So I was talking to a friend about the classic programming test question, Fizz Buzz. I’ve actually had to answer it in two interviews, which is not a lot, but some people like to pull it out. It can be whiteboarded in about 5 minutes or less and tests for some basic skills.
If you’re not familiar with the problem:
Write a function that takes an argument. If that argument is divisible by 3, output “fizz.” If it’s divisible by 5, output “buzz.” If it’s divisible by both, output “fizz buzz.”
Now the easy answer to test for divisibility is
if(x % y)===0. If the remainder of x divided by y is zero, then x is divisible by y.
But I’d been asked if there was another way to do this in one interview. PHP has a function
if(is_int(x/y)) works too.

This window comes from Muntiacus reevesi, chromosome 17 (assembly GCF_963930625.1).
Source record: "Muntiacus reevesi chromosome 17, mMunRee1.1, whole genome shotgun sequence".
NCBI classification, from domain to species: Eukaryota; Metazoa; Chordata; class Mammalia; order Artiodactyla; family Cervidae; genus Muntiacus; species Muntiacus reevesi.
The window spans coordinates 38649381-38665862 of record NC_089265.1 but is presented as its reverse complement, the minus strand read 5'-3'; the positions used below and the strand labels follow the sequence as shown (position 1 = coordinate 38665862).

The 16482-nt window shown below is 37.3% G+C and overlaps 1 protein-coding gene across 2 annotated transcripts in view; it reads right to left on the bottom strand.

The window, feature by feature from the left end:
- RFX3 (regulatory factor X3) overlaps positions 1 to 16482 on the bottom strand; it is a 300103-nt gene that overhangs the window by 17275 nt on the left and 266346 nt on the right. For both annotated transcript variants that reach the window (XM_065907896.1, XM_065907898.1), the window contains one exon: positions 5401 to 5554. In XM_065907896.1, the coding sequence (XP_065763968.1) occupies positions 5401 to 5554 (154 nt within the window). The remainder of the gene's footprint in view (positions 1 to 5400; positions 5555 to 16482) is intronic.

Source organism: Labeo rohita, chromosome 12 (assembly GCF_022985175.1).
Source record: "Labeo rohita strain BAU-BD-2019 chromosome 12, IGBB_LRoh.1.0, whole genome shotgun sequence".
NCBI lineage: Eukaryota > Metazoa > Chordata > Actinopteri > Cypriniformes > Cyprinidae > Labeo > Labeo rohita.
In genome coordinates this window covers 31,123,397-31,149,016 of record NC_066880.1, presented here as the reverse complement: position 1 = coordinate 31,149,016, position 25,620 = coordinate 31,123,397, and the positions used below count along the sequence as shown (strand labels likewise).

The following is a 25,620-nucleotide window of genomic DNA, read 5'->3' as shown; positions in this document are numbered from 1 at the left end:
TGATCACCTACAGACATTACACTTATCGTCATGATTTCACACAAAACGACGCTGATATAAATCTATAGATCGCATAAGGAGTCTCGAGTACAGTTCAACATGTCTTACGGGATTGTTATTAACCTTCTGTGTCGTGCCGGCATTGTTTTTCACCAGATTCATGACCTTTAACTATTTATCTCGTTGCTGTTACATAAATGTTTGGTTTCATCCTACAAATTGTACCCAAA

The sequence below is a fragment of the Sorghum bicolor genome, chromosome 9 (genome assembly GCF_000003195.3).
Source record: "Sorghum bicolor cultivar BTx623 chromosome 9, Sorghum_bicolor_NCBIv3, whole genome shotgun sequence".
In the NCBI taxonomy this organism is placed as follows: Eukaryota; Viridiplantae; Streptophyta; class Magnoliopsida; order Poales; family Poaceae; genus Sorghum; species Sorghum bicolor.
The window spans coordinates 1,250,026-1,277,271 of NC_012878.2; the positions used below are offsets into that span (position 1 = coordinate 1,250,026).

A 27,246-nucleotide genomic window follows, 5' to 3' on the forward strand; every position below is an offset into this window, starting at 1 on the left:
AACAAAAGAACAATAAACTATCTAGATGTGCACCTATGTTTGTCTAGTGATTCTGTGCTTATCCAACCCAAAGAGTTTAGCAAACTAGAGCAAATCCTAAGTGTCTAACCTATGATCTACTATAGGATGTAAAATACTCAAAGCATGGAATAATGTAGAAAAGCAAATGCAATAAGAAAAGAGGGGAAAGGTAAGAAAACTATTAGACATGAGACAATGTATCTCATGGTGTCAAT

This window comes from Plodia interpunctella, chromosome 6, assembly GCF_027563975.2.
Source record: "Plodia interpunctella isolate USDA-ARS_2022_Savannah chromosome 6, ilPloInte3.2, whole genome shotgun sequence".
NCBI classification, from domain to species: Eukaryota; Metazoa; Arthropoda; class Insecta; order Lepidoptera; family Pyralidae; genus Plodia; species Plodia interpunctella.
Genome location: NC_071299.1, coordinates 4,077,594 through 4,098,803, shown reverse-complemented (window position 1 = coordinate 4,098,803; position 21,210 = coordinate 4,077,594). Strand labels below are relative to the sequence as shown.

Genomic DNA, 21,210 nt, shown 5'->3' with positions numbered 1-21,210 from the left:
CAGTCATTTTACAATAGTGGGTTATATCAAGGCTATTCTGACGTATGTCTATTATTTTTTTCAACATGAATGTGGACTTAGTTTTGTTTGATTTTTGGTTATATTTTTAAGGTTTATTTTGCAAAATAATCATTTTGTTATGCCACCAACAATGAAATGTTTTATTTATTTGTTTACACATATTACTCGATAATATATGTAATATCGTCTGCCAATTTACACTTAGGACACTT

But something occurred to me… if x is a floating point number, could you get wrong results in PHP?
With the modulus (%) solution, you can get all sorts of wrong results because the operands are converted to integers. 15.3 will pass and get a “fizz buzz” because it gets converted to 15.
If you go the
is_int() route, it checks by the variable type, not the value. If either number in that equation is a floating point number, it will produce a floating point number. Thus
if(is_int(15.0/3)) will fail. Even though the result is 5 and echoes as 5, it’s being stored in a non-integer data type.
What does that mean to Fizz Buzz? Well, with either method you have to sanitize your inputs to ensure they are integers and either throw an error/warning or skip them if they’re not, because 15.3 will pass the modulus test and 15.0 will fail the
is_int() test, meaning either can produce the wrong results.
Update: Later That Evening
Number.isInteger() function I could substitute for
3.2 % 2 and
3.3 % 2 at your own risk), but PHP would return 1. Also, since everything is a float, its